Wednesday, February 29, 2012

The Shepherd and Ewe: a story of restoration

I heard an illustration once about how shepherds bring a wandering sheep back to the flock.  I don't know how true it is.  I've never asked a real shepherd about it and I'm too lazy to Google it to find out.  Not that it matters.  It stuck with me and it has given me a valuable insight into our relationship with Christ.  Even if it is untrue, I'm sure it would work for the shepherds.  Here is a story based on that illustration.

The Shepherd and ewe

The shepherd looks out over the meadow, counting his flock, considering each one.  Like a father to his children he knows his sheep better than he knows himself.  He has even given them all names that only he knows.  He moves his gaze from one sheep to another, taking in how dramatically different they are.  All that diversity and yet they form one cohesive group.  They live and move as one.  He basks in the beauty and enjoys his work.

He stops.

One is missing.

Suddenly his care, concern and joy in the flock is transferred to the ewe that is missing.  He is compelled to leave the flock and restore the one that has wandered.

He searches relentlessly.  The shepherd knows every thing there is to know about this member of the flock so he knows in which direction to start looking.  He finds some tracks and spots the lost one in the distance.  As he draws near he can see that it is stuck in some thorny weeds and unable to free itself.  He moves in closer and begins to free the animal from the entanglement.  He is ever so careful as he pulls away each weed.  The shepherd does not want to cause the creature any more harm than what has already been done by the thorns that have been piercing from all sides.  With great love and affection he is able to completely free the ewe from the mess.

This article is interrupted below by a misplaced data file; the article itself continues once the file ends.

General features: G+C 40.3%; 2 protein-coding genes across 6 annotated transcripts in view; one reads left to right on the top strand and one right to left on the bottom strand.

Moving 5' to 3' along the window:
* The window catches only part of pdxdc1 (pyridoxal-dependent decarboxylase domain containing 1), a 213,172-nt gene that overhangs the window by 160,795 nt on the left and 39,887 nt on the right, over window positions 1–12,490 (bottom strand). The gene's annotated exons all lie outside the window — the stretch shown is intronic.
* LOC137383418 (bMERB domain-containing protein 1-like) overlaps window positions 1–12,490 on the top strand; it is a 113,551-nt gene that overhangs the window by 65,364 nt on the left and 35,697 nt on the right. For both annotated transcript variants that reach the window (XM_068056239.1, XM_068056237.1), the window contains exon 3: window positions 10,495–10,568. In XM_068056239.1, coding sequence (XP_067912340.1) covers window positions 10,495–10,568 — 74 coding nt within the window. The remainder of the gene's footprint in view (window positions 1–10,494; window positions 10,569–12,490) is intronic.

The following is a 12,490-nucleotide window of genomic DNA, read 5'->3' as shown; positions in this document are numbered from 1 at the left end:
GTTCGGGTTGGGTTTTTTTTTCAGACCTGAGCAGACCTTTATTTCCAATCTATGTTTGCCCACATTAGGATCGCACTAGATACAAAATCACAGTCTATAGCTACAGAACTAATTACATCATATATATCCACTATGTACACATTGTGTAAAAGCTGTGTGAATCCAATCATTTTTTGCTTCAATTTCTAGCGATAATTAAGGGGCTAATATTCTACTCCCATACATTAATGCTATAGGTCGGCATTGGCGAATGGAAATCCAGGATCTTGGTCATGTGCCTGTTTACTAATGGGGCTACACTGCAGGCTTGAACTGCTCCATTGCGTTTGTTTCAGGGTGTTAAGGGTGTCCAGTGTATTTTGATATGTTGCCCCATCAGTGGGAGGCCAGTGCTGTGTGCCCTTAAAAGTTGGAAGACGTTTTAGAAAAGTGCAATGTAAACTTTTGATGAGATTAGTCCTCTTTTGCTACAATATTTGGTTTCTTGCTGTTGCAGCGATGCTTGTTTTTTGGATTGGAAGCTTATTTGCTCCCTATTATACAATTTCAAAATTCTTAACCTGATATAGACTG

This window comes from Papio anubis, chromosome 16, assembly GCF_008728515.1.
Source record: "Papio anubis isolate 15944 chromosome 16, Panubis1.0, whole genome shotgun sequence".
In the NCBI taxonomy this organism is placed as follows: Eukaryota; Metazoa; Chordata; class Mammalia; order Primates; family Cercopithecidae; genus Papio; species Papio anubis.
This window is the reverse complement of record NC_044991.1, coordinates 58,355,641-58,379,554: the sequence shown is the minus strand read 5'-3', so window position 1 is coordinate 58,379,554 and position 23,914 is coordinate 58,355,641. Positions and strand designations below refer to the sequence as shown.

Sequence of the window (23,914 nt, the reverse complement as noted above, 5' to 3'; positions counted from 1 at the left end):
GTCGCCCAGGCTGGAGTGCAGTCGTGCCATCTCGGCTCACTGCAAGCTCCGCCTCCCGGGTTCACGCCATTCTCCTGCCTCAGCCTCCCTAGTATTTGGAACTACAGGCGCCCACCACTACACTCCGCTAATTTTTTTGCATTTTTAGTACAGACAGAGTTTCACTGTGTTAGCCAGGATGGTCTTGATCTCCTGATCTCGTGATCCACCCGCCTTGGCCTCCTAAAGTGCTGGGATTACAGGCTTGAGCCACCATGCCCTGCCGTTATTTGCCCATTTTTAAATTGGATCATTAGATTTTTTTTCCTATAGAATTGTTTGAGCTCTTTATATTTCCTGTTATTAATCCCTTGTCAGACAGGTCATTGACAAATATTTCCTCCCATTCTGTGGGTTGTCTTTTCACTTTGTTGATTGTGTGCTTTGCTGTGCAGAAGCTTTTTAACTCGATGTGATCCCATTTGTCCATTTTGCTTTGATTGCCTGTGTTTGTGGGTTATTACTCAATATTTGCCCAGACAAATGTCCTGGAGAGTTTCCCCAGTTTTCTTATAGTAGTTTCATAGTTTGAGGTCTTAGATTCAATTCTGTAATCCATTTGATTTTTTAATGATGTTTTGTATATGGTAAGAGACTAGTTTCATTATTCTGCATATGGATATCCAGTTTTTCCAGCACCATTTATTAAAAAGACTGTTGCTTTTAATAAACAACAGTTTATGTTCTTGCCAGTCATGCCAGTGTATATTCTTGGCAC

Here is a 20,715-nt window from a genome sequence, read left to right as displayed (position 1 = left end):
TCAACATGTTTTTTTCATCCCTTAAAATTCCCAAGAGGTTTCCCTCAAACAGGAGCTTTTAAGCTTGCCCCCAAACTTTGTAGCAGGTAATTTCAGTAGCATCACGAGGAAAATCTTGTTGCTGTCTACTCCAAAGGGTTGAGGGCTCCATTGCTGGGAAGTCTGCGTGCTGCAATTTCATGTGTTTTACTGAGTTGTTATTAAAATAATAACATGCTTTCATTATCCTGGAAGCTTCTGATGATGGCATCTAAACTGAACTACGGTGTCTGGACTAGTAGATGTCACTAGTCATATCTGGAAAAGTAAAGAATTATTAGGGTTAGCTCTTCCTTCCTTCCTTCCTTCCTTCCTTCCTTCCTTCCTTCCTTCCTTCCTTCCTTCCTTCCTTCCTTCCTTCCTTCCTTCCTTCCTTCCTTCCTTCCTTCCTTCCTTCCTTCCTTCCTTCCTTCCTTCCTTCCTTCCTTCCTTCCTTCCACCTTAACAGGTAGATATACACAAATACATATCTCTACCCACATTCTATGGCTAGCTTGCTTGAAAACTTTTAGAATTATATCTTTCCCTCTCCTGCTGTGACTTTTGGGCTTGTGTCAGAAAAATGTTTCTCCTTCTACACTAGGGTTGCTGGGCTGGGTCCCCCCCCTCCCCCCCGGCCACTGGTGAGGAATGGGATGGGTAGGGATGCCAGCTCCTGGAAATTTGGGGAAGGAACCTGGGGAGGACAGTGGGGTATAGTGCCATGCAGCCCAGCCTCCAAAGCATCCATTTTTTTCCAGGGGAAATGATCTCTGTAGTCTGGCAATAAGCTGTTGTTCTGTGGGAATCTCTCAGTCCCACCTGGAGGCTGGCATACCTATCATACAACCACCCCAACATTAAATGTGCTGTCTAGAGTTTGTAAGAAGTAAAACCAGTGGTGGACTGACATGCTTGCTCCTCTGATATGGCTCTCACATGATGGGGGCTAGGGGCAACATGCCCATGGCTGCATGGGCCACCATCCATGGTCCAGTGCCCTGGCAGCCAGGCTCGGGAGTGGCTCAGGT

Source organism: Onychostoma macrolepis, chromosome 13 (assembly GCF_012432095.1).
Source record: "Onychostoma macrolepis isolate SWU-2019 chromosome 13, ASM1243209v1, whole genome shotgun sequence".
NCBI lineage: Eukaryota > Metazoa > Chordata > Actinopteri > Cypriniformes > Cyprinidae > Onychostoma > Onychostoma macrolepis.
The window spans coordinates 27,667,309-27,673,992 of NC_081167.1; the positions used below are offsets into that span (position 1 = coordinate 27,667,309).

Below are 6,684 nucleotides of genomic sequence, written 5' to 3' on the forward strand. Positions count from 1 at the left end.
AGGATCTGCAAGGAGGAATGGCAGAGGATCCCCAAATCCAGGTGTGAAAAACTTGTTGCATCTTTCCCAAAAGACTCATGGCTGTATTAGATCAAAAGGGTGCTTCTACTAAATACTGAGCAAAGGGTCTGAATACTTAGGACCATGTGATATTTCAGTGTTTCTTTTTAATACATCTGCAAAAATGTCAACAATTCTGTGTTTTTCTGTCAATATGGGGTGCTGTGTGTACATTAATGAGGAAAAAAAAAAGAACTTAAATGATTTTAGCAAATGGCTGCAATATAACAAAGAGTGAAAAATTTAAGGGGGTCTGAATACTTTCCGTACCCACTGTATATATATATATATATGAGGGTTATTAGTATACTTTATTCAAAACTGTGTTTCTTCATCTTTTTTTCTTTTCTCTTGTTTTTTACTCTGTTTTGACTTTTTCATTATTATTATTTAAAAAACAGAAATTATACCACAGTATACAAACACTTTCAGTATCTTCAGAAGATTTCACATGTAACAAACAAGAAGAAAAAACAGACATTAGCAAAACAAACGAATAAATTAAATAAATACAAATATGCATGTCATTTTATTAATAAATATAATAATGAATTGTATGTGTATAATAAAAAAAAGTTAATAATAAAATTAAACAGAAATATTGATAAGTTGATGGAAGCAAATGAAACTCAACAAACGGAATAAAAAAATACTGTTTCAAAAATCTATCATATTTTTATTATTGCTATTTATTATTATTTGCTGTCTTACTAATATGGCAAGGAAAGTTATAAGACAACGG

The newly liberated animal is now free again and so it proceeds to scamper off and flee from the reach of the one that just set it free from its own prison of piercing and choking weeds.  The shepherd takes chase, his own determination to reconcile this lost sheep driving him to not give up.  But the sheep has a mind and will of his own and is not going to submit to the shepherd easily.  The ewe wants to do things its own way.  The shepherd does the only thing he can do in order to bring the wandering one back to the flock.  He catches up with the animal and uses his staff to break its legs.

The crack of its bones is like thunder in the sky.

Now utterly incapable of running away, the sheep howls in pain as the loving shepherd picks it up and places the burden of its weight upon his own shoulders.  Without the use of its legs, those tools of independance and self will, the creature could not follow him even if it was willing to.  The ewe is completely helpless and must be carried.

Once restored back to the pasture where the flock has been grazing together the shepherd must give special attention to the newly reconciled one.  It's wounds must be tended to and it must be fed by the shepherds hand as it is unable to move about on its own.  The sheep is totally dependant on the shepherds provision to sustain its life.  Once it has been nursed back to full health it will know and trust the shepherd.  The desire to have its own way somewhere out in the wilderness will be seen as complete foolishness.

Even so, it is still a sheep and sheep are stupid.  Even with such a loving shepherd you never know what a stupid sheep might do.

1 comment:

  1. We have some sheep and let me assure you they are indeed dumb as a stump, each and every one of them.


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